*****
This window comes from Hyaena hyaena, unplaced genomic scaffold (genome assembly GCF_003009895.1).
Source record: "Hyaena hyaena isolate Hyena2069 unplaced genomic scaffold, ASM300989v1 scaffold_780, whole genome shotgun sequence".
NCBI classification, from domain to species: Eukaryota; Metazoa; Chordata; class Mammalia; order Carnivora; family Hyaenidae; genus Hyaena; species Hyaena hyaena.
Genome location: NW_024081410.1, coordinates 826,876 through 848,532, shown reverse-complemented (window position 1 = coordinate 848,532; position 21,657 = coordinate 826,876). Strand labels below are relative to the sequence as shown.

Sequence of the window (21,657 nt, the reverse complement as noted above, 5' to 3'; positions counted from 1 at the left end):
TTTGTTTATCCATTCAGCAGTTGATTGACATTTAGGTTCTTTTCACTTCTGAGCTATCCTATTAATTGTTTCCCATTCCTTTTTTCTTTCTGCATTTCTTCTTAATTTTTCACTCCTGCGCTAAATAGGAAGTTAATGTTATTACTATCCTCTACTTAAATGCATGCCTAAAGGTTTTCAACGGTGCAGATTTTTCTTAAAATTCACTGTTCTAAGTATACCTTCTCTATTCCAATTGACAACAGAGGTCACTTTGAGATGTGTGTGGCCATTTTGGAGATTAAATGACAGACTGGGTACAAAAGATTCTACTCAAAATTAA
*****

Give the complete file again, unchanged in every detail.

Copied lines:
This window comes from Hyaena hyaena, unplaced genomic scaffold (genome assembly GCF_003009895.1).
Source record: "Hyaena hyaena isolate Hyena2069 unplaced genomic scaffold, ASM300989v1 scaffold_780, whole genome shotgun sequence".
NCBI classification, from domain to species: Eukaryota; Metazoa; Chordata; class Mammalia; order Carnivora; family Hyaenidae; genus Hyaena; species Hyaena hyaena.
Genome location: NW_024081410.1, coordinates 826,876 through 848,532, shown reverse-complemented (window position 1 = coordinate 848,532; position 21,657 = coordinate 826,876). Strand labels below are relative to the sequence as shown.

Sequence of the window (21,657 nt, the reverse complement as noted above, 5' to 3'; positions counted from 1 at the left end):
TTTGTTTATCCATTCAGCAGTTGATTGACATTTAGGTTCTTTTCACTTCTGAGCTATCCTATTAATTGTTTCCCATTCCTTTTTTCTTTCTGCATTTCTTCTTAATTTTTCACTCCTGCGCTAAATAGGAAGTTAATGTTATTACTATCCTCTACTTAAATGCATGCCTAAAGGTTTTCAACGGTGCAGATTTTTCTTAAAATTCACTGTTCTAAGTATACCTTCTCTATTCCAATTGACAACAGAGGTCACTTTGAGATGTGTGTGGCCATTTTGGAGATTAAATGACAGACTGGGTACAAAAGATTCTACTCAAAATTAA